Lawmakers should take DEI seriously and stop its rapid development into an educational monopoly, says Larry Sand, president of the California Teachers Empowerment Network, who served as a schoolteacher for four decades.

“DEI is a pseudo-religious racket centering on oppressors and victims,” Sand told Budget and Tax News. “Its theories are based on Cultural Marxism, and its purpose is not to educate but rather indoctrinate. Ultimately, DEI proponents want to turn out social justice automatons, not free-thinking individuals.”

“We need legislation that protects academic freedom,” Sand said. “We don’t need radical mandates that are intended to divide and conquer.”

Wood proposes reversing course and pushing DEI and its “ideological cousins” out of higher education altogether.

“Higher education in its current form has a dire future,” Wood told Budget and Tax News.
“This can be discerned from several perspectives. Let’s start with enrollment. About 75 percent of college students are enrolled in public colleges and universities, and higher education makes up a very significant piece of every state’s budget. Thus the financial viability of these institutions matters a lot.”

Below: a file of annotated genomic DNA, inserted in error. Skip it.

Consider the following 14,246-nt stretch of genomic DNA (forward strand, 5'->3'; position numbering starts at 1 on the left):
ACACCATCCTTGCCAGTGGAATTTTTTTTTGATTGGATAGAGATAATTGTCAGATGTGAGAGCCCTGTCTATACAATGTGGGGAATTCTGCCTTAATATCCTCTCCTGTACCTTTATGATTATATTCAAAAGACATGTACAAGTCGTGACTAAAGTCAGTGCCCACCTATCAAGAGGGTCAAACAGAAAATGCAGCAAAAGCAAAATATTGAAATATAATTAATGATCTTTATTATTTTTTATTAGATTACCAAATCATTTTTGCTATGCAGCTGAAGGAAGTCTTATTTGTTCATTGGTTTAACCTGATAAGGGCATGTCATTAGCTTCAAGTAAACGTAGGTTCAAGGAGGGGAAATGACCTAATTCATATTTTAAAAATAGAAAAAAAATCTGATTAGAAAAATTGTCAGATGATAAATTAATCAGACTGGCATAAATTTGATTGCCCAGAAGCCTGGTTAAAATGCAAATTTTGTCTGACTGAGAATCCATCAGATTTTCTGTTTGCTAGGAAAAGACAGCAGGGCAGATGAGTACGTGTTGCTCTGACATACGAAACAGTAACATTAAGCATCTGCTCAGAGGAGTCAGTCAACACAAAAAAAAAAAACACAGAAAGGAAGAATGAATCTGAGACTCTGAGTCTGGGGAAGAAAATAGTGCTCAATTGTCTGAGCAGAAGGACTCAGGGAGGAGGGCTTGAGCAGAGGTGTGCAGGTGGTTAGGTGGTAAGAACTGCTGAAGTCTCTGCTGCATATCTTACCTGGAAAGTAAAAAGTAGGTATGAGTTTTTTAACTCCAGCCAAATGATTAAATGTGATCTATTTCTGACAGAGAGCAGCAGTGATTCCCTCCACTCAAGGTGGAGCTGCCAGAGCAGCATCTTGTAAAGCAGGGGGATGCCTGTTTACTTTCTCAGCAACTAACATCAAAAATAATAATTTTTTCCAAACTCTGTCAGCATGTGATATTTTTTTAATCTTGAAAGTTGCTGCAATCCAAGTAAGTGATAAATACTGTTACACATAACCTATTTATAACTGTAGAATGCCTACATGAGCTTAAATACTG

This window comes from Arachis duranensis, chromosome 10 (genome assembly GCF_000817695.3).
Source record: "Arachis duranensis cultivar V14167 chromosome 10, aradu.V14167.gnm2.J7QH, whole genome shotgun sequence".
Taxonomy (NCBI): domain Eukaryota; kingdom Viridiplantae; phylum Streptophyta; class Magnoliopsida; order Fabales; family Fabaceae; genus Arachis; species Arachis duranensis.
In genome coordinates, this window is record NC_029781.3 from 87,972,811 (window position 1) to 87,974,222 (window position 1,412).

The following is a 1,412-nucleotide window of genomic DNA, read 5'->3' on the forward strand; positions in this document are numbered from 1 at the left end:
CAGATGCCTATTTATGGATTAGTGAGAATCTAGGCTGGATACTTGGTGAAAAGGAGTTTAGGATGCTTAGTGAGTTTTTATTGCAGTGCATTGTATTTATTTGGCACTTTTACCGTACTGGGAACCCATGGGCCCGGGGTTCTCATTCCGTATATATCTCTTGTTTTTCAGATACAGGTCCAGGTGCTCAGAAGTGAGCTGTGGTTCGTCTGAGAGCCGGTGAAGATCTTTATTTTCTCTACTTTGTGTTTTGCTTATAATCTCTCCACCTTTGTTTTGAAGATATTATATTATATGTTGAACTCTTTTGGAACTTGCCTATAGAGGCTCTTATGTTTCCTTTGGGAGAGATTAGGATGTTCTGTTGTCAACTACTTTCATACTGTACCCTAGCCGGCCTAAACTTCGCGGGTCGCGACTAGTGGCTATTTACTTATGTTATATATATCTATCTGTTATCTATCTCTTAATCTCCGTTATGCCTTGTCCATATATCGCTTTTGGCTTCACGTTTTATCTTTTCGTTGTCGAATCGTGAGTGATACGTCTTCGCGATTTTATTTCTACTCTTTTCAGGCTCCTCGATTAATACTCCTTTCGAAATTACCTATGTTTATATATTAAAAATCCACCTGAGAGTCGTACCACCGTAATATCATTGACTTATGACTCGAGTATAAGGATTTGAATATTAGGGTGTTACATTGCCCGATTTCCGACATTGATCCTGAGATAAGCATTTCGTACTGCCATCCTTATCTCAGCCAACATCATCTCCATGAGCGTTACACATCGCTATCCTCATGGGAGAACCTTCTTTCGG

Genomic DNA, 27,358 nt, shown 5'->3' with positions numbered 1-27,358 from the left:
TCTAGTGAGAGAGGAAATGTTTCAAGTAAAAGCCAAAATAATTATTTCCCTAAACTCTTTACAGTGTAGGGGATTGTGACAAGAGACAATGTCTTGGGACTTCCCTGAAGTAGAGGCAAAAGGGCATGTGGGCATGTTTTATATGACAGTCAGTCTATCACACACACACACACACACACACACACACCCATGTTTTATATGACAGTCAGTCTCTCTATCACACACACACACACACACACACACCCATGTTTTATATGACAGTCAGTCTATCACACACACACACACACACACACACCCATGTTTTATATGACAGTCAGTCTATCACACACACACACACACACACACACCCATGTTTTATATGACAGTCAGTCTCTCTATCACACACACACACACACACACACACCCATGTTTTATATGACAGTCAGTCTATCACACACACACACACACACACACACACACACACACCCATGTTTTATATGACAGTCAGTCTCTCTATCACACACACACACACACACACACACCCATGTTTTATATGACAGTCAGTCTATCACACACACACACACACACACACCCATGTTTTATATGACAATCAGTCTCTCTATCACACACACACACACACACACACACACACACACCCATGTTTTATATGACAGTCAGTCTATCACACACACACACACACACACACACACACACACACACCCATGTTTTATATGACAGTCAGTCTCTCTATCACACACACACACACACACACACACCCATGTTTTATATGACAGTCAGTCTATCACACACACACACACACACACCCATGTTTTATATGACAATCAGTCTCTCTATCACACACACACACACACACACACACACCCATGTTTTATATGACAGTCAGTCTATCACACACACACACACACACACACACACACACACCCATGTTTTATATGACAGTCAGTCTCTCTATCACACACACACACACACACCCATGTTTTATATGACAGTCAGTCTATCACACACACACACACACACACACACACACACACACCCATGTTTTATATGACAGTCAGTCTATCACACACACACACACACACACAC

Rebecca Friedrichs, founder of For Kids and Country and a former teacher, says both higher education and K-12 are in awful condition because of interest groups that have taken over.

“We need regime change in K-12 and higher education for sure!” Friedrichs said. “We need government out, unions out, socialism and communism out, and all special interest groups out.”

“In order for our republic to survive, we must return to our former excellence in education, including morality, truth, parents, outstanding educators, and rigorous studies,” Friedrichs said.

The increasing imposition of ideological blinders has caused college education to decrease, Wood says, citing several factors:

  • “College degrees awarded to students who prove to have meager job-related skills or general knowledge. Some are barely literate, but even the best graduates seem to come equipped with hostile attitudes toward business and toward their country. Employers increasingly look at college graduates with skepticism founded on unhappy experience. College graduates get hired despite their degrees, not because of them.
  • “Colleges are increasingly recognized as hostile to male students. The result is that more than sixty percent of undergraduate students are female, and a sizable number of male high school graduates who are perfectly capable of pursuing higher education are opting to pursue alternatives in which they can escape the anti-male gender bias that pervades colleges and universities.
  • “Colleges and universities are recognized by students as antagonistic to free expression and to ideas that do not conform to the ruling campus ideologies. This factor affects all students, but conservative-leaning students in particular.”

To change course, Wood urges legislators to consider several initiatives. First, find out how DEI is integrated into schools. Even if the ideology is not taught openly, it may be embedded in numerous aspects of education, Wood says.